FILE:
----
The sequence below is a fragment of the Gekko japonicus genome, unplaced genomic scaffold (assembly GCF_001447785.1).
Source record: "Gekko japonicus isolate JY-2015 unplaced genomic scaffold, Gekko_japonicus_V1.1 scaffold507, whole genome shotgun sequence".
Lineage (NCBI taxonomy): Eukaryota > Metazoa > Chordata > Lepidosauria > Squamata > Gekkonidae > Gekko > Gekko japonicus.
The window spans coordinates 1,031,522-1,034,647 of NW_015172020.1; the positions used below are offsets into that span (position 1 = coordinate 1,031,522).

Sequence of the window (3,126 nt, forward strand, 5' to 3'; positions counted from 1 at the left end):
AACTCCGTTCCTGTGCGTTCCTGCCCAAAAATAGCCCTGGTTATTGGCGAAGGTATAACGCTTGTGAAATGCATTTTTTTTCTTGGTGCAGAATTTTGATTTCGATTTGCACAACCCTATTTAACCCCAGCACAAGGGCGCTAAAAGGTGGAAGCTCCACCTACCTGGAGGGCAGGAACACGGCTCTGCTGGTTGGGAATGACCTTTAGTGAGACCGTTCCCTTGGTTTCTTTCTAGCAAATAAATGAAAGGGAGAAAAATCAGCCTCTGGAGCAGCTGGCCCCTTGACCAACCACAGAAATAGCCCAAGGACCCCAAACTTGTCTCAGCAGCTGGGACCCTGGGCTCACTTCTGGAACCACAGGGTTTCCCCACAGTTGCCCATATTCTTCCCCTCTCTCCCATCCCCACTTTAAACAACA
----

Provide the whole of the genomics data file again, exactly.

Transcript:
The sequence below is a fragment of the Gekko japonicus genome, unplaced genomic scaffold (assembly GCF_001447785.1).
Source record: "Gekko japonicus isolate JY-2015 unplaced genomic scaffold, Gekko_japonicus_V1.1 scaffold507, whole genome shotgun sequence".
Lineage (NCBI taxonomy): Eukaryota > Metazoa > Chordata > Lepidosauria > Squamata > Gekkonidae > Gekko > Gekko japonicus.
The window spans coordinates 1,031,522-1,034,647 of NW_015172020.1; the positions used below are offsets into that span (position 1 = coordinate 1,031,522).

Sequence of the window (3,126 nt, forward strand, 5' to 3'; positions counted from 1 at the left end):
AACTCCGTTCCTGTGCGTTCCTGCCCAAAAATAGCCCTGGTTATTGGCGAAGGTATAACGCTTGTGAAATGCATTTTTTTTCTTGGTGCAGAATTTTGATTTCGATTTGCACAACCCTATTTAACCCCAGCACAAGGGCGCTAAAAGGTGGAAGCTCCACCTACCTGGAGGGCAGGAACACGGCTCTGCTGGTTGGGAATGACCTTTAGTGAGACCGTTCCCTTGGTTTCTTTCTAGCAAATAAATGAAAGGGAGAAAAATCAGCCTCTGGAGCAGCTGGCCCCTTGACCAACCACAGAAATAGCCCAAGGACCCCAAACTTGTCTCAGCAGCTGGGACCCTGGGCTCACTTCTGGAACCACAGGGTTTCCCCACAGTTGCCCATATTCTTCCCCTCTCTCCCATCCCCACTTTAAACAACA